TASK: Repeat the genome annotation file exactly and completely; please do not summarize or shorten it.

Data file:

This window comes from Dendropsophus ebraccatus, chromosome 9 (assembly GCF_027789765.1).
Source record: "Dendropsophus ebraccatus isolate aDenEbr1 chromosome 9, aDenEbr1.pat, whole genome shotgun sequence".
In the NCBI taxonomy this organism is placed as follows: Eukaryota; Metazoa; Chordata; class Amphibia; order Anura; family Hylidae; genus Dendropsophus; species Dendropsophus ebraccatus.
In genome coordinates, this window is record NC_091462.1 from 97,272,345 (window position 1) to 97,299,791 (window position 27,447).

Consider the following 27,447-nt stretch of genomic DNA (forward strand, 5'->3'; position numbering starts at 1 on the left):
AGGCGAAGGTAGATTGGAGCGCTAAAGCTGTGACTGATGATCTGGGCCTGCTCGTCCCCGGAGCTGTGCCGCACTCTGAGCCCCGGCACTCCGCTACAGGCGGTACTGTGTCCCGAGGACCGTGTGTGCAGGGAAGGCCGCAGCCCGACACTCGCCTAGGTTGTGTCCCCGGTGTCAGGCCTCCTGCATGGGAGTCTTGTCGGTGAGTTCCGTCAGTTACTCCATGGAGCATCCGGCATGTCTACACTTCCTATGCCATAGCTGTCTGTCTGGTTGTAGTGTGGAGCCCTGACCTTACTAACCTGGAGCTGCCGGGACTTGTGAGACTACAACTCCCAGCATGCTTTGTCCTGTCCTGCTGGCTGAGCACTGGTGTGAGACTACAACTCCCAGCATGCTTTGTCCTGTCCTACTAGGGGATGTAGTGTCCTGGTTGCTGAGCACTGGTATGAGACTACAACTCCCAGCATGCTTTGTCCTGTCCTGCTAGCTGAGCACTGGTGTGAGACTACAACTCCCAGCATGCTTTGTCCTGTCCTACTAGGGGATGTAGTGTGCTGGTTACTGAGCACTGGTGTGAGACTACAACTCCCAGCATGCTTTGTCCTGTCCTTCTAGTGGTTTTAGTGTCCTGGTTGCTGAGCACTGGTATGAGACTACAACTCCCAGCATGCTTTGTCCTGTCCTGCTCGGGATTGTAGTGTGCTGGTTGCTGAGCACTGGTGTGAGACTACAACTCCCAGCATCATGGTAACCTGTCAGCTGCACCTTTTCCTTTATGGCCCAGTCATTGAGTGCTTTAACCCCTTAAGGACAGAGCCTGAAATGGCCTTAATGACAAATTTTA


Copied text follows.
This window comes from Dendropsophus ebraccatus, chromosome 9 (assembly GCF_027789765.1).
Source record: "Dendropsophus ebraccatus isolate aDenEbr1 chromosome 9, aDenEbr1.pat, whole genome shotgun sequence".
In the NCBI taxonomy this organism is placed as follows: Eukaryota; Metazoa; Chordata; class Amphibia; order Anura; family Hylidae; genus Dendropsophus; species Dendropsophus ebraccatus.
In genome coordinates, this window is record NC_091462.1 from 97,272,345 (window position 1) to 97,299,791 (window position 27,447).

Consider the following 27,447-nt stretch of genomic DNA (forward strand, 5'->3'; position numbering starts at 1 on the left):
AGGCGAAGGTAGATTGGAGCGCTAAAGCTGTGACTGATGATCTGGGCCTGCTCGTCCCCGGAGCTGTGCCGCACTCTGAGCCCCGGCACTCCGCTACAGGCGGTACTGTGTCCCGAGGACCGTGTGTGCAGGGAAGGCCGCAGCCCGACACTCGCCTAGGTTGTGTCCCCGGTGTCAGGCCTCCTGCATGGGAGTCTTGTCGGTGAGTTCCGTCAGTTACTCCATGGAGCATCCGGCATGTCTACACTTCCTATGCCATAGCTGTCTGTCTGGTTGTAGTGTGGAGCCCTGACCTTACTAACCTGGAGCTGCCGGGACTTGTGAGACTACAACTCCCAGCATGCTTTGTCCTGTCCTGCTGGCTGAGCACTGGTGTGAGACTACAACTCCCAGCATGCTTTGTCCTGTCCTACTAGGGGATGTAGTGTCCTGGTTGCTGAGCACTGGTATGAGACTACAACTCCCAGCATGCTTTGTCCTGTCCTGCTAGCTGAGCACTGGTGTGAGACTACAACTCCCAGCATGCTTTGTCCTGTCCTACTAGGGGATGTAGTGTGCTGGTTACTGAGCACTGGTGTGAGACTACAACTCCCAGCATGCTTTGTCCTGTCCTTCTAGTGGTTTTAGTGTCCTGGTTGCTGAGCACTGGTATGAGACTACAACTCCCAGCATGCTTTGTCCTGTCCTGCTCGGGATTGTAGTGTGCTGGTTGCTGAGCACTGGTGTGAGACTACAACTCCCAGCATCATGGTAACCTGTCAGCTGCACCTTTTCCTTTATGGCCCAGTCATTGAGTGCTTTAACCCCTTAAGGACAGAGCCTGAAATGGCCTTAATGACAAATTTTA